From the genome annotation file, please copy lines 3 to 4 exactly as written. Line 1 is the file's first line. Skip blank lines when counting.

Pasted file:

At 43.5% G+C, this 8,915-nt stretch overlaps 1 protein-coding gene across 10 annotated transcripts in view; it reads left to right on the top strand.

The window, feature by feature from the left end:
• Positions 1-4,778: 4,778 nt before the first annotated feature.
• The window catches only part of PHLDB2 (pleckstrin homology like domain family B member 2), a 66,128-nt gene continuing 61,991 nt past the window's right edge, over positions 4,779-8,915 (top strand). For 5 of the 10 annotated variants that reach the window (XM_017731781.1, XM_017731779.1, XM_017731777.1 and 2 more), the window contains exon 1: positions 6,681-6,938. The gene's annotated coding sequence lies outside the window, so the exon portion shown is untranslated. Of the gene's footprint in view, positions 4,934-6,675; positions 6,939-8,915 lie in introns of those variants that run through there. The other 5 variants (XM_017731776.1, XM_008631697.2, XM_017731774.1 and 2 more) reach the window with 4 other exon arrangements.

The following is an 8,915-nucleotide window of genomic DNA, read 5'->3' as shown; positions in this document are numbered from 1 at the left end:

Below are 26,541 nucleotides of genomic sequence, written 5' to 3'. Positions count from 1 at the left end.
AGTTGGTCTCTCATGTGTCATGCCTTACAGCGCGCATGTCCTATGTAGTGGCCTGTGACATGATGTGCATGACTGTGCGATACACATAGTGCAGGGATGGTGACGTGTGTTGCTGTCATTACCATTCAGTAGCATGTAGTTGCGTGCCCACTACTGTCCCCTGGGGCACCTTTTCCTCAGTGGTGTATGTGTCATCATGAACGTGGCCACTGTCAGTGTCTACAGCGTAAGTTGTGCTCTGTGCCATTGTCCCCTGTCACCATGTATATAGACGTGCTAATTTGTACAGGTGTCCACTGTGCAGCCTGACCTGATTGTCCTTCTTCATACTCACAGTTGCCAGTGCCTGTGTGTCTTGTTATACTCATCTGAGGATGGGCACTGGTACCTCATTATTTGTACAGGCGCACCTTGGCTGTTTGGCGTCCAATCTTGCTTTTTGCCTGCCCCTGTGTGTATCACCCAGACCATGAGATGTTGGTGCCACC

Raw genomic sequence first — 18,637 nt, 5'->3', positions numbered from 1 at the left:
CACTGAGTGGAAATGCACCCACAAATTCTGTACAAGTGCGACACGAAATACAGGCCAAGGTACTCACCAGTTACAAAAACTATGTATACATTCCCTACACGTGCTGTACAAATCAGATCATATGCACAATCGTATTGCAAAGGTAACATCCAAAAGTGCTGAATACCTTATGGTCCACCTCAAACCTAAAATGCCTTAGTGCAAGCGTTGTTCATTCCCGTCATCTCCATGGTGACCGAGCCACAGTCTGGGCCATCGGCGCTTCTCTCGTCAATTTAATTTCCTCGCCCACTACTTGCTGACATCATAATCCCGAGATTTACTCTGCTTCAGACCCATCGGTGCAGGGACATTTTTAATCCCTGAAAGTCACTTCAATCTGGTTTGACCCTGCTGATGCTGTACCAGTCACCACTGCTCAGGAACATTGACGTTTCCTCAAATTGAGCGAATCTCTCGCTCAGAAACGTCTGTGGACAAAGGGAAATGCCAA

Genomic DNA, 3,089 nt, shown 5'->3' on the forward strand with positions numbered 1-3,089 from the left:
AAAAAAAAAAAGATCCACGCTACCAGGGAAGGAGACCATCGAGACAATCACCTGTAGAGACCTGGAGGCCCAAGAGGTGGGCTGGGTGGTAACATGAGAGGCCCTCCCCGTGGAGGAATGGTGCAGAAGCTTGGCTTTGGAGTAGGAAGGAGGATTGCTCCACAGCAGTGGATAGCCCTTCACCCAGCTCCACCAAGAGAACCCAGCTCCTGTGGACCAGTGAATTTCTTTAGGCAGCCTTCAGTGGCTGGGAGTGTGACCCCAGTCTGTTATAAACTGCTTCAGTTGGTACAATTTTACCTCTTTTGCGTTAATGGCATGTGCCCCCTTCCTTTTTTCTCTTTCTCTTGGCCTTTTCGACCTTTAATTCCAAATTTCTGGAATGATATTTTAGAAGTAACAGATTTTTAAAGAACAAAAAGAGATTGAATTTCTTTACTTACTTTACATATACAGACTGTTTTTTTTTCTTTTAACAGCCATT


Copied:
• Positions 1-4,778: 4,778 nt before the first annotated feature.
• The window catches only part of PHLDB2 (pleckstrin homology like domain family B member 2), a 66,128-nt gene continuing 61,991 nt past the window's right edge, over positions 4,779-8,915 (top strand). For 5 of the 10 annotated variants that reach the window (XM_017731781.1, XM_017731779.1, XM_017731777.1 and 2 more), the window contains exon 1: positions 6,681-6,938. The gene's annotated coding sequence lies outside the window, so the exon portion shown is untranslated. Of the gene's footprint in view, positions 4,934-6,675; positions 6,939-8,915 lie in introns of those variants that run through there. The other 5 variants (XM_017731776.1, XM_008631697.2, XM_017731774.1 and 2 more) reach the window with 4 other exon arrangements.